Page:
Amanda Conquy, director of the Dahl literary estate, hailed Dahl as the first of children's writers to achieve 'pop star' status. "He was very much the children's choice against their parents," she said.

Some critics have attacked his books as brutish, scary and scatological, but in an interview 20 years ago with Reuters the author supplied his own fitting epitaph:

"I never get any protests from children. All you get are giggles of mirth and squirms of delight. I know what children like."

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Unread postby DeppInTheHeartOfTexas » Thu Sep 14, 2006 8:35 am

GG, thanks for the reminder, it sounds like the celbrated his day in style! When we read Charlie and the Chocolate Factory the museum was about to open. Has anyone been able to visit?
Life is not a journey to the grave with the intention of arriving safely in a pretty and well preserved body, but rather to skid in broadside, thoroughly used up, totally worn out, and loudly proclaiming -
Wow! What a ride!

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Unread postby Liz » Thu Sep 14, 2006 9:43 am

:birthdayballoon: Happy Belated Birthday, Raold! :birthdayballoon:
You can't judge a book by its cover.

The only thing that matters is the ending. It's the most important part of the story.

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Unread postby Theresa » Thu Sep 14, 2006 2:05 pm

I saw this lovely article on Dahl online in the Telegraph.co.uk

The fantastically adaptable Mr Dahl
September 8, 2006


Filmmakers are still queuing up to adapt Roald Dahl's stories – but first they have to talk to his widow, Felicity. David Gritten meets her

It's a delicious irony that for almost 50 years Hollywood beat a path to Roald Dahl's door – and even now, almost 16 years after the master storyteller's death, filmmakers are still clamouring to turn his words into movies.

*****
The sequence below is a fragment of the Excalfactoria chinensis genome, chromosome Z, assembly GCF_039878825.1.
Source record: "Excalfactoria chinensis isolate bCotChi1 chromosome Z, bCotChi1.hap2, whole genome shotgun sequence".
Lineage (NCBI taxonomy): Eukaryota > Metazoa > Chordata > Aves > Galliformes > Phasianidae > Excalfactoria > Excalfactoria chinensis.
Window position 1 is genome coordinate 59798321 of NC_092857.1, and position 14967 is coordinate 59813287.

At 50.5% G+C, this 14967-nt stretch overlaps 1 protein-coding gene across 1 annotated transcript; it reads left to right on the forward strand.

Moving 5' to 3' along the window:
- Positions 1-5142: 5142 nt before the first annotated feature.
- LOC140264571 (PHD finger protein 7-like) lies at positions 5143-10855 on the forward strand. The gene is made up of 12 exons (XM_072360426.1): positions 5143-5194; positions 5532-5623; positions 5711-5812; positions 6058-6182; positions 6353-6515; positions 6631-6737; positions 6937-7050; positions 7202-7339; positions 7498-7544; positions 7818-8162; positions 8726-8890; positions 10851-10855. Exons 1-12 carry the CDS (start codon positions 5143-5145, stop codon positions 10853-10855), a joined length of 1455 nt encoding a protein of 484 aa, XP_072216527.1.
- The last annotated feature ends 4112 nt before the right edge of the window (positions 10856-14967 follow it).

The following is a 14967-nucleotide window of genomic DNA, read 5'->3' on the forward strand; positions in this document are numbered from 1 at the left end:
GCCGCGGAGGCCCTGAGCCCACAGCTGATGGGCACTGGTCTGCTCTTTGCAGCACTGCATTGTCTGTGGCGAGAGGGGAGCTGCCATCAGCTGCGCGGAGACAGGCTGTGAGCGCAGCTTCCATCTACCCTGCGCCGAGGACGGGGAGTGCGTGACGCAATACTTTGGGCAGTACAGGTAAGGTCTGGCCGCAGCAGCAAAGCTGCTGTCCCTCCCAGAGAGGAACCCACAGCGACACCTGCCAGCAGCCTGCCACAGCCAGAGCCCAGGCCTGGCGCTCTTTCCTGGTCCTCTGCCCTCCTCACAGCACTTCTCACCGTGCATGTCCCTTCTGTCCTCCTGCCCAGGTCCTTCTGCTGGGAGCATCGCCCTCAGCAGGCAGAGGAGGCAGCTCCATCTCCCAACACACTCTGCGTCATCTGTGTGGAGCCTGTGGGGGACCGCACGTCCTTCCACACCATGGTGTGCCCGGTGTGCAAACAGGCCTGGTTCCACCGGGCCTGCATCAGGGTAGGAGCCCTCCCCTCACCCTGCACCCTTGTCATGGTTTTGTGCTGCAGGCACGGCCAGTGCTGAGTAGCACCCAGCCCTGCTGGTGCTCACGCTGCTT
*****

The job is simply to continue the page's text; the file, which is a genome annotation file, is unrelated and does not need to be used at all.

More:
Roald Dahl 'liked films to be faithful to his books'
Hollywood loves him with a passion, but in his lifetime it was unrequited: Dahl regarded film adaptations of his work with a suspicion that sometimes spilled over into hostility.

But still they come, eager to capture on film the essence of this remarkable children's writer. It's not disrespectful to Dahl's memory to observe that directors, producers and other would-be adaptors now have an easier ride while pressing their claims than they did when he was alive.

Typically they arrive at Gipsy House, the Dahl family home in Great Missenden, a bucolic Buckinghamshire village. They are greeted by his widow Felicity, universally known as Liccy. Often they stay in one of the guest houses adjoining the property. Inevitably they view the hut in the garden where Dahl wrote. Sometimes a film deal is struck, but usually not.

The list of those who have partaken of Gipsy House's charms reads like a random dip into Halliwell's Who's Who in the Movies. Johnny Depp and Tim Burton spent time there during preparations for last year's Charlie and the Chocolate Factory; Danny deVito was a regular a decade ago, when he was directing Matilda; director Wes Anderson, who wants to adapt Fantastic Mr Fox in stop-frame animation, was given house room; John Cleese, who has written a script of Dahl's The Twits, drops by.

For some, visiting Gipsy House is like a pilgrimage. Burton, who devoured Dahl's books as an unhappy child, reportedly burst into tears on the lawn. Guillermo del Toro, the Mexican director who is set to re-make the film of Dahl's The Witches, exclaimed: "For me, that's like going to Mecca and meeting Mohammed."